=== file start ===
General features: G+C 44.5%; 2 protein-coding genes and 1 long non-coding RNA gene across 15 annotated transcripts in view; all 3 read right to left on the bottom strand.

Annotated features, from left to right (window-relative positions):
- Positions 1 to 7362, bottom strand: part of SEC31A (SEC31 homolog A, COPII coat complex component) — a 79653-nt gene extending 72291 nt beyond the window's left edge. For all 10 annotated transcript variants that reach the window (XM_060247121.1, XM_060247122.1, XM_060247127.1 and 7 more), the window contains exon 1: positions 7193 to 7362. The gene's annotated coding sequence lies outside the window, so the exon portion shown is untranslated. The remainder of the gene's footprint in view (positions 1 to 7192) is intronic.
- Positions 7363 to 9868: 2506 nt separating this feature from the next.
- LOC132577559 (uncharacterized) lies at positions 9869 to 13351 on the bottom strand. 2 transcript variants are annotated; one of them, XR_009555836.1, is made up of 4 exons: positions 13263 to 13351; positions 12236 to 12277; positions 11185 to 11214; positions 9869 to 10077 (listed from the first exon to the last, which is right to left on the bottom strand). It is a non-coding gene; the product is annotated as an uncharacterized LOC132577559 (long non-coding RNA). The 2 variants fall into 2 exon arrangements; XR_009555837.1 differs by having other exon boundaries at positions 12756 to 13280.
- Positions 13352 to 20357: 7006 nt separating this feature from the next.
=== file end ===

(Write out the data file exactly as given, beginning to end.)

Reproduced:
General features: G+C 44.5%; 2 protein-coding genes and 1 long non-coding RNA gene across 15 annotated transcripts in view; all 3 read right to left on the bottom strand.

Annotated features, from left to right (window-relative positions):
- Positions 1 to 7362, bottom strand: part of SEC31A (SEC31 homolog A, COPII coat complex component) — a 79653-nt gene extending 72291 nt beyond the window's left edge. For all 10 annotated transcript variants that reach the window (XM_060247121.1, XM_060247122.1, XM_060247127.1 and 7 more), the window contains exon 1: positions 7193 to 7362. The gene's annotated coding sequence lies outside the window, so the exon portion shown is untranslated. The remainder of the gene's footprint in view (positions 1 to 7192) is intronic.
- Positions 7363 to 9868: 2506 nt separating this feature from the next.
- LOC132577559 (uncharacterized) lies at positions 9869 to 13351 on the bottom strand. 2 transcript variants are annotated; one of them, XR_009555836.1, is made up of 4 exons: positions 13263 to 13351; positions 12236 to 12277; positions 11185 to 11214; positions 9869 to 10077 (listed from the first exon to the last, which is right to left on the bottom strand). It is a non-coding gene; the product is annotated as an uncharacterized LOC132577559 (long non-coding RNA). The 2 variants fall into 2 exon arrangements; XR_009555837.1 differs by having other exon boundaries at positions 12756 to 13280.
- Positions 13352 to 20357: 7006 nt separating this feature from the next.